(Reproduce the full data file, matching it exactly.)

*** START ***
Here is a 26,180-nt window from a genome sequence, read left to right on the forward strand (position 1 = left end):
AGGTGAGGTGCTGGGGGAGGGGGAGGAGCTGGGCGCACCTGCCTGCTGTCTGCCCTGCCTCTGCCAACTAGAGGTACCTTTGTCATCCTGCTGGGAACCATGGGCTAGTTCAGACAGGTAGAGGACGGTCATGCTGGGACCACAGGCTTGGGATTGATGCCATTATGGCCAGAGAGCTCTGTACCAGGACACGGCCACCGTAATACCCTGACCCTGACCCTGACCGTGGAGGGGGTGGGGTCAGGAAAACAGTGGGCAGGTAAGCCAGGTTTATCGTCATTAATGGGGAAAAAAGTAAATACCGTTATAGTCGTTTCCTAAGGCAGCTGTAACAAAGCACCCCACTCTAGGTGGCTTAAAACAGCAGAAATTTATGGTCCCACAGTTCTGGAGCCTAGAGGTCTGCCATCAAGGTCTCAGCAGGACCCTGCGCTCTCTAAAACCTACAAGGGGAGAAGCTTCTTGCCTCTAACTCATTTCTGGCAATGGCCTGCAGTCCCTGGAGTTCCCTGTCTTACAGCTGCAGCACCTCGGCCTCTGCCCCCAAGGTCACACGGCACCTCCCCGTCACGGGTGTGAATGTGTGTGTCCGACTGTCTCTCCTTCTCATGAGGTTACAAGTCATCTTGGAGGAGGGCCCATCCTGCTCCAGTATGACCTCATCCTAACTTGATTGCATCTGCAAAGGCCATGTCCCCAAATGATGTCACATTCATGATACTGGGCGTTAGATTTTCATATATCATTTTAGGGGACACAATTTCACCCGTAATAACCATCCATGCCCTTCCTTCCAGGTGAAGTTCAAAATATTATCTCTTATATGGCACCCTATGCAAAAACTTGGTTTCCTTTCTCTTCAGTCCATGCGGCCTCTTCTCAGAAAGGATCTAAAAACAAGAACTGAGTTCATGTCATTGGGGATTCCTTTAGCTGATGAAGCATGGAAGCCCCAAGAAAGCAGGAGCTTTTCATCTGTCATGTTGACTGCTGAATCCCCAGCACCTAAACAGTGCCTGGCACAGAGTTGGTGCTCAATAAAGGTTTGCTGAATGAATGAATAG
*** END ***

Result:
Here is a 26,180-nt window from a genome sequence, read left to right on the forward strand (position 1 = left end):
AGGTGAGGTGCTGGGGGAGGGGGAGGAGCTGGGCGCACCTGCCTGCTGTCTGCCCTGCCTCTGCCAACTAGAGGTACCTTTGTCATCCTGCTGGGAACCATGGGCTAGTTCAGACAGGTAGAGGACGGTCATGCTGGGACCACAGGCTTGGGATTGATGCCATTATGGCCAGAGAGCTCTGTACCAGGACACGGCCACCGTAATACCCTGACCCTGACCCTGACCGTGGAGGGGGTGGGGTCAGGAAAACAGTGGGCAGGTAAGCCAGGTTTATCGTCATTAATGGGGAAAAAAGTAAATACCGTTATAGTCGTTTCCTAAGGCAGCTGTAACAAAGCACCCCACTCTAGGTGGCTTAAAACAGCAGAAATTTATGGTCCCACAGTTCTGGAGCCTAGAGGTCTGCCATCAAGGTCTCAGCAGGACCCTGCGCTCTCTAAAACCTACAAGGGGAGAAGCTTCTTGCCTCTAACTCATTTCTGGCAATGGCCTGCAGTCCCTGGAGTTCCCTGTCTTACAGCTGCAGCACCTCGGCCTCTGCCCCCAAGGTCACACGGCACCTCCCCGTCACGGGTGTGAATGTGTGTGTCCGACTGTCTCTCCTTCTCATGAGGTTACAAGTCATCTTGGAGGAGGGCCCATCCTGCTCCAGTATGACCTCATCCTAACTTGATTGCATCTGCAAAGGCCATGTCCCCAAATGATGTCACATTCATGATACTGGGCGTTAGATTTTCATATATCATTTTAGGGGACACAATTTCACCCGTAATAACCATCCATGCCCTTCCTTCCAGGTGAAGTTCAAAATATTATCTCTTATATGGCACCCTATGCAAAAACTTGGTTTCCTTTCTCTTCAGTCCATGCGGCCTCTTCTCAGAAAGGATCTAAAAACAAGAACTGAGTTCATGTCATTGGGGATTCCTTTAGCTGATGAAGCATGGAAGCCCCAAGAAAGCAGGAGCTTTTCATCTGTCATGTTGACTGCTGAATCCCCAGCACCTAAACAGTGCCTGGCACAGAGTTGGTGCTCAATAAAGGTTTGCTGAATGAATGAATAG